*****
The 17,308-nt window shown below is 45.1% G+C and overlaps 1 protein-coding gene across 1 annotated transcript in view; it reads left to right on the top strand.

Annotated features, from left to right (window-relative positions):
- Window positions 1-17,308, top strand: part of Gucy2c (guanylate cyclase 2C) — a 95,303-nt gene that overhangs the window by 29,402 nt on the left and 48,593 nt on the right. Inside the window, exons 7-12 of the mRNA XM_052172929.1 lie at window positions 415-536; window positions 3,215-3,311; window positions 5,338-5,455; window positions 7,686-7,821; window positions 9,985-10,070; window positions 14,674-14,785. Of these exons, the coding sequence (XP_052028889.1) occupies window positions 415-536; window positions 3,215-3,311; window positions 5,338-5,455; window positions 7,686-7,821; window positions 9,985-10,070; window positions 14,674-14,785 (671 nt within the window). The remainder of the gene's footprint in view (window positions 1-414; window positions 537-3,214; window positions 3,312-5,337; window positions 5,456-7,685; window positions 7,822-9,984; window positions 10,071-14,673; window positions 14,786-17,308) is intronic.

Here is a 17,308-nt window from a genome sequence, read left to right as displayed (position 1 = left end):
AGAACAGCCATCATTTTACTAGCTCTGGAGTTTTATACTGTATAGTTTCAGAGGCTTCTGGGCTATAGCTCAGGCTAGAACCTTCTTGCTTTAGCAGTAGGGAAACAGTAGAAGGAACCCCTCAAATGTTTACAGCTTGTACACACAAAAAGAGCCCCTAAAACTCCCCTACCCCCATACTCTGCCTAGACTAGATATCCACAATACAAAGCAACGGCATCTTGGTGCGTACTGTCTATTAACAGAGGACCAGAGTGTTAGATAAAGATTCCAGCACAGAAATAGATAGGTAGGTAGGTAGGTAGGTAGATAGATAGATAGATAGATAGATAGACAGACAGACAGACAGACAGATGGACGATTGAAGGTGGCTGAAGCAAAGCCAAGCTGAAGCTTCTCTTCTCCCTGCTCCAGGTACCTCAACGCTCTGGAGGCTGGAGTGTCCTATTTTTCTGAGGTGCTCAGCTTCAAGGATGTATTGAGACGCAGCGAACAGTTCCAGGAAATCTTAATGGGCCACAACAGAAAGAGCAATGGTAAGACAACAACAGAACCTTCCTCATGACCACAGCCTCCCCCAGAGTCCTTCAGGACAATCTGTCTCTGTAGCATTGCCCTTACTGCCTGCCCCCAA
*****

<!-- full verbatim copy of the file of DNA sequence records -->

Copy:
The 17,308-nt window shown below is 45.1% G+C and overlaps 1 protein-coding gene across 1 annotated transcript in view; it reads left to right on the top strand.

Annotated features, from left to right (window-relative positions):
- Window positions 1-17,308, top strand: part of Gucy2c (guanylate cyclase 2C) — a 95,303-nt gene that overhangs the window by 29,402 nt on the left and 48,593 nt on the right. Inside the window, exons 7-12 of the mRNA XM_052172929.1 lie at window positions 415-536; window positions 3,215-3,311; window positions 5,338-5,455; window positions 7,686-7,821; window positions 9,985-10,070; window positions 14,674-14,785. Of these exons, the coding sequence (XP_052028889.1) occupies window positions 415-536; window positions 3,215-3,311; window positions 5,338-5,455; window positions 7,686-7,821; window positions 9,985-10,070; window positions 14,674-14,785 (671 nt within the window). The remainder of the gene's footprint in view (window positions 1-414; window positions 537-3,214; window positions 3,312-5,337; window positions 5,456-7,685; window positions 7,822-9,984; window positions 10,071-14,673; window positions 14,786-17,308) is intronic.

Here is a 17,308-nt window from a genome sequence, read left to right as displayed (position 1 = left end):
AGAACAGCCATCATTTTACTAGCTCTGGAGTTTTATACTGTATAGTTTCAGAGGCTTCTGGGCTATAGCTCAGGCTAGAACCTTCTTGCTTTAGCAGTAGGGAAACAGTAGAAGGAACCCCTCAAATGTTTACAGCTTGTACACACAAAAAGAGCCCCTAAAACTCCCCTACCCCCATACTCTGCCTAGACTAGATATCCACAATACAAAGCAACGGCATCTTGGTGCGTACTGTCTATTAACAGAGGACCAGAGTGTTAGATAAAGATTCCAGCACAGAAATAGATAGGTAGGTAGGTAGGTAGGTAGATAGATAGATAGATAGATAGATAGACAGACAGACAGACAGACAGATGGACGATTGAAGGTGGCTGAAGCAAAGCCAAGCTGAAGCTTCTCTTCTCCCTGCTCCAGGTACCTCAACGCTCTGGAGGCTGGAGTGTCCTATTTTTCTGAGGTGCTCAGCTTCAAGGATGTATTGAGACGCAGCGAACAGTTCCAGGAAATCTTAATGGGCCACAACAGAAAGAGCAATGGTAAGACAACAACAGAACCTTCCTCATGACCACAGCCTCCCCCAGAGTCCTTCAGGACAATCTGTCTCTGTAGCATTGCCCTTACTGCCTGCCCCCAA